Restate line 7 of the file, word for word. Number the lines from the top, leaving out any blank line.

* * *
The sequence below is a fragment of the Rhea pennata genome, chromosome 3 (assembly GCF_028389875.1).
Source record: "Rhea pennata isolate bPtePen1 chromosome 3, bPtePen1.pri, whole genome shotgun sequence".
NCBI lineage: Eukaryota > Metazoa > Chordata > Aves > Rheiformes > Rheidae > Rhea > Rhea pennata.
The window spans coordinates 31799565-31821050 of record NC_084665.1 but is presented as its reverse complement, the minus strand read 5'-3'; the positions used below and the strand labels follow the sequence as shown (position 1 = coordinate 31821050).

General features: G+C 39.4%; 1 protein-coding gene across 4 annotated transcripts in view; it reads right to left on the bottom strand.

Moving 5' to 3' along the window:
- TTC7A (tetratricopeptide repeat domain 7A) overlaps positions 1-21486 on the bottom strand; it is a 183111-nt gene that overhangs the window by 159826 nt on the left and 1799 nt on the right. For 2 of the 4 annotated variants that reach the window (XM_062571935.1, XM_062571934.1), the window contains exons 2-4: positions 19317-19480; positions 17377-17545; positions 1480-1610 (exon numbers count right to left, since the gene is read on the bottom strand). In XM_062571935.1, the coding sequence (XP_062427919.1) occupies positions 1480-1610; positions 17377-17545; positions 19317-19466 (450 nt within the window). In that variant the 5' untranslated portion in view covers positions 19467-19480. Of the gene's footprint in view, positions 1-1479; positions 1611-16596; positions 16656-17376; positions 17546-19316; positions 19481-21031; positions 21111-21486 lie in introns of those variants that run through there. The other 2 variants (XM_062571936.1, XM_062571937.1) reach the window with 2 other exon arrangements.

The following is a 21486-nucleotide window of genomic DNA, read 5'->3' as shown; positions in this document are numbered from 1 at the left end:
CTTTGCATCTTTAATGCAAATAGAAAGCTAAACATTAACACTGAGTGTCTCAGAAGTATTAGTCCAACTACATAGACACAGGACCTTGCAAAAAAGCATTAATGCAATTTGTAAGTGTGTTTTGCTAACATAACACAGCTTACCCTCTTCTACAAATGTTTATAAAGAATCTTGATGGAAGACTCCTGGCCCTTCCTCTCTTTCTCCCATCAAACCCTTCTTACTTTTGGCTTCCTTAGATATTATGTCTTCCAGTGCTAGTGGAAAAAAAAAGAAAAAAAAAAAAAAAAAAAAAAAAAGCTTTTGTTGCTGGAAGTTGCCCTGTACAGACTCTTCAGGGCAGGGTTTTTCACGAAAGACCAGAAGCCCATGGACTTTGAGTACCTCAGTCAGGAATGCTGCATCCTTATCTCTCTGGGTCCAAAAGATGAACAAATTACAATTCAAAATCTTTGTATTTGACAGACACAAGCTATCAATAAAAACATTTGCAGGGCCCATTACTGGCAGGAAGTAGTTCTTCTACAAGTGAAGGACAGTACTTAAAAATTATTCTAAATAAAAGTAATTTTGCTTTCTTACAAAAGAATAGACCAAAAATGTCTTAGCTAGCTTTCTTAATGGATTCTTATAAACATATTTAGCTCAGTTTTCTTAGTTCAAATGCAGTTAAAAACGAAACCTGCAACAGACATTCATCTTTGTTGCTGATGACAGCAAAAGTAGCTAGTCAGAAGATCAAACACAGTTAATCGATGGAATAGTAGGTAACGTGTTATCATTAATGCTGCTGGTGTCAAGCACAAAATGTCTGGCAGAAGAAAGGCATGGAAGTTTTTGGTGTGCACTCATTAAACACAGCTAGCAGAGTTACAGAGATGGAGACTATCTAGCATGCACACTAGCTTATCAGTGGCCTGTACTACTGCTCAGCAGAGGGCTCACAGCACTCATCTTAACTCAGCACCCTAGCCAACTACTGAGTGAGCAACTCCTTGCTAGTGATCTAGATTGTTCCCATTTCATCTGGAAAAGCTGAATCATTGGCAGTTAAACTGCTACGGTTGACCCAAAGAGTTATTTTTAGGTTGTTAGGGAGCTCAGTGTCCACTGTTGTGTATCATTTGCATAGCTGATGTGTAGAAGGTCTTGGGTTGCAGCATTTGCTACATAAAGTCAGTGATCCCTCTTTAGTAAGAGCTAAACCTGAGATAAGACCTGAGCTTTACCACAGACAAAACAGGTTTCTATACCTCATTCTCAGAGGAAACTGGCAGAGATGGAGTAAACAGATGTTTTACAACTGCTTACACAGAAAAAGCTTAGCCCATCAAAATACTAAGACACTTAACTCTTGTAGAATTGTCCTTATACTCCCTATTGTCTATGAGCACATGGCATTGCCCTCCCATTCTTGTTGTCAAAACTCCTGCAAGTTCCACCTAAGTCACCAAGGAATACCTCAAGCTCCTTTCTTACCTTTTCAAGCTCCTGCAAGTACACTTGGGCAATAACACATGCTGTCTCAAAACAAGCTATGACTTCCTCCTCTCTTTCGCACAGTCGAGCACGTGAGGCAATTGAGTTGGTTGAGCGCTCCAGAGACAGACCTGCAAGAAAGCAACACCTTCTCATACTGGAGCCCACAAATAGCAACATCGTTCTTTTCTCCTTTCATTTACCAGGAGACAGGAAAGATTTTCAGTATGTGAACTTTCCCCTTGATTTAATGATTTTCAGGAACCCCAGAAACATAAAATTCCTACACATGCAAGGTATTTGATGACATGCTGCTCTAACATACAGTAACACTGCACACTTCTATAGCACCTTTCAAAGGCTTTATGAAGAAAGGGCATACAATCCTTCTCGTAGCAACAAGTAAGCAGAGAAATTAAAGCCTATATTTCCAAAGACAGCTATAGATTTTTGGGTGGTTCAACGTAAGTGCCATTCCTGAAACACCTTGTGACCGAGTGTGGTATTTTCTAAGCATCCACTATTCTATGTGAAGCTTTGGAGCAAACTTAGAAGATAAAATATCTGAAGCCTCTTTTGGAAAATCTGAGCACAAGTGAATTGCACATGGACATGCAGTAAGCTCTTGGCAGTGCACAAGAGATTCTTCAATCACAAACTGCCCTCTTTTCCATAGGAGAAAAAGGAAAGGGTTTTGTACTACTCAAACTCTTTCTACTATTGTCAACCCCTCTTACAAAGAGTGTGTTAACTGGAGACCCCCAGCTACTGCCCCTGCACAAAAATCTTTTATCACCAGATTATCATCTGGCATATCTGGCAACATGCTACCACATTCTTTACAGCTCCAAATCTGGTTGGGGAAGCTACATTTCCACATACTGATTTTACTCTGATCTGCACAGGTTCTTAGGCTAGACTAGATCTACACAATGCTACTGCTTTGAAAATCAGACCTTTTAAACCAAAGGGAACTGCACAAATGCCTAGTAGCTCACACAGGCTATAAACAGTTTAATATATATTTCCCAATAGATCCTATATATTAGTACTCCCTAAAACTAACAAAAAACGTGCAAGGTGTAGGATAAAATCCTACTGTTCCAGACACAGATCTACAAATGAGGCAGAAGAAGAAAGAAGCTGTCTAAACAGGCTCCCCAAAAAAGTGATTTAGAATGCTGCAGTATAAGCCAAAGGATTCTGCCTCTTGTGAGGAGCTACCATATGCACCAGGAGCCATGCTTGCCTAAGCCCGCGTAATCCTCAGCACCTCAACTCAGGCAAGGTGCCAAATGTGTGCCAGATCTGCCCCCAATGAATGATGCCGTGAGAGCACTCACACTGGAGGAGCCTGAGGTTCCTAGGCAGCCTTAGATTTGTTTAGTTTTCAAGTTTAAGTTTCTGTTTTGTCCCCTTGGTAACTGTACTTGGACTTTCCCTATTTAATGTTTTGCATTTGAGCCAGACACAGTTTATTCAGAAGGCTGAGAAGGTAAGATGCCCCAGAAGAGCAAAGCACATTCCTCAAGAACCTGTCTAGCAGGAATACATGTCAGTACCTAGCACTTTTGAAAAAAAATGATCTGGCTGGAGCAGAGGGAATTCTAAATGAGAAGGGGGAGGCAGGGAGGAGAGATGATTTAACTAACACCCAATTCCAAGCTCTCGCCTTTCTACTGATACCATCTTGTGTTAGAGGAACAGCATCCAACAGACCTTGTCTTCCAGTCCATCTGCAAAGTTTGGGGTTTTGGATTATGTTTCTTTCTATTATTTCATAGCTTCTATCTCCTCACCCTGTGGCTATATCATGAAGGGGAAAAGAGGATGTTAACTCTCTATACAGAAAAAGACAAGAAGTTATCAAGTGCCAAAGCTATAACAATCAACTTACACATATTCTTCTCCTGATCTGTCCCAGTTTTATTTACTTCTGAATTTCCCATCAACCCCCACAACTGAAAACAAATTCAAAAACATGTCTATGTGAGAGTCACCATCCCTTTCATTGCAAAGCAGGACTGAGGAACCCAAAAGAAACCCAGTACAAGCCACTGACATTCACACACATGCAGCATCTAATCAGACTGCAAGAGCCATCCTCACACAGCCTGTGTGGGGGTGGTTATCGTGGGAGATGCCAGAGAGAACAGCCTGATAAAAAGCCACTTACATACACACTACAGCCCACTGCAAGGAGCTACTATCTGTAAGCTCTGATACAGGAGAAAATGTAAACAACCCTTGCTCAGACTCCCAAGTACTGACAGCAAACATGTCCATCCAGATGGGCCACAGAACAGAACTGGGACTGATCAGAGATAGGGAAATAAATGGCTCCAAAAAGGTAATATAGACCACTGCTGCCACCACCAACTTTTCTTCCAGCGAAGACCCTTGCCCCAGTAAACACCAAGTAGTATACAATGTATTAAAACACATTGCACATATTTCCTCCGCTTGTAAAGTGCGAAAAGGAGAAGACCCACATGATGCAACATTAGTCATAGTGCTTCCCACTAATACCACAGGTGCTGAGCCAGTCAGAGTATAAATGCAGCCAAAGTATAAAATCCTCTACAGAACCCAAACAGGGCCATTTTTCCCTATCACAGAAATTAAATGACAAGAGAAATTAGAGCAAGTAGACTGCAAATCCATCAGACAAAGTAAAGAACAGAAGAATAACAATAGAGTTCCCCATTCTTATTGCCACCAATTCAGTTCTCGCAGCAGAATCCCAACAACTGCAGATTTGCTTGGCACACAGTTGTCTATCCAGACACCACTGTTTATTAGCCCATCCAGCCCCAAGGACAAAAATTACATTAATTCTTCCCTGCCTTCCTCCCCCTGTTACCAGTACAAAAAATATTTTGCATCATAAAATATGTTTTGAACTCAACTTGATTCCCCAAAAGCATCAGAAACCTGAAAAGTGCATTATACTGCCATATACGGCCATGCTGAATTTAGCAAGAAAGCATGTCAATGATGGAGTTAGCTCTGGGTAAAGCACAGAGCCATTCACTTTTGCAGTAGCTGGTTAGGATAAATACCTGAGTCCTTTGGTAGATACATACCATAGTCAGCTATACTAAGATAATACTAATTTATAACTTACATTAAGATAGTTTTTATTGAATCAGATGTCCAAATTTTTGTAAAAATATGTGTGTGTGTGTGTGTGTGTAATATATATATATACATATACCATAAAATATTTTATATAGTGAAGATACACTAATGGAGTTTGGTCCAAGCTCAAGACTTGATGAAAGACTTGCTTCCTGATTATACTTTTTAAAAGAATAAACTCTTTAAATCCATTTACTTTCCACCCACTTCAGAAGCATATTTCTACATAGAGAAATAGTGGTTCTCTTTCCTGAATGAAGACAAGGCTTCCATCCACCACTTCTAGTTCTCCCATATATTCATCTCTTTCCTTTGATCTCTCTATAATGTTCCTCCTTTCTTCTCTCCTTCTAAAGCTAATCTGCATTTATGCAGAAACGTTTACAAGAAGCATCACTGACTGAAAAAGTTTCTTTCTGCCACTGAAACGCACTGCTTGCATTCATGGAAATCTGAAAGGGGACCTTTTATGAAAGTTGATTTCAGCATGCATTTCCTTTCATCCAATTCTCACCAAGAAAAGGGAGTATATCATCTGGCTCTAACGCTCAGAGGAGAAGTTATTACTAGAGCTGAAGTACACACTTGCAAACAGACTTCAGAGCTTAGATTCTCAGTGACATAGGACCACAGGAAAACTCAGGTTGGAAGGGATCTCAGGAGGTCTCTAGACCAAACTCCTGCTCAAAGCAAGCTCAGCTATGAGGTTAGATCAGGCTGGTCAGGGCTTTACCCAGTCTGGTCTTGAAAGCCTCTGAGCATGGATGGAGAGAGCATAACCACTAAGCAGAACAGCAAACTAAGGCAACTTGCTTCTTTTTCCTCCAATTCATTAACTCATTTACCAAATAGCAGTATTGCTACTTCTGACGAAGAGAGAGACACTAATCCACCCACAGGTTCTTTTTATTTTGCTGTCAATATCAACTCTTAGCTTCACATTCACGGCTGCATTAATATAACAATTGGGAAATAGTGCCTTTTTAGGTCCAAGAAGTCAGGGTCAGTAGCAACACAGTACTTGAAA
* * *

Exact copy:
- TTC7A (tetratricopeptide repeat domain 7A) overlaps positions 1-21486 on the bottom strand; it is a 183111-nt gene that overhangs the window by 159826 nt on the left and 1799 nt on the right. For 2 of the 4 annotated variants that reach the window (XM_062571935.1, XM_062571934.1), the window contains exons 2-4: positions 19317-19480; positions 17377-17545; positions 1480-1610 (exon numbers count right to left, since the gene is read on the bottom strand). In XM_062571935.1, the coding sequence (XP_062427919.1) occupies positions 1480-1610; positions 17377-17545; positions 19317-19466 (450 nt within the window). In that variant the 5' untranslated portion in view covers positions 19467-19480. Of the gene's footprint in view, positions 1-1479; positions 1611-16596; positions 16656-17376; positions 17546-19316; positions 19481-21031; positions 21111-21486 lie in introns of those variants that run through there. The other 2 variants (XM_062571936.1, XM_062571937.1) reach the window with 2 other exon arrangements.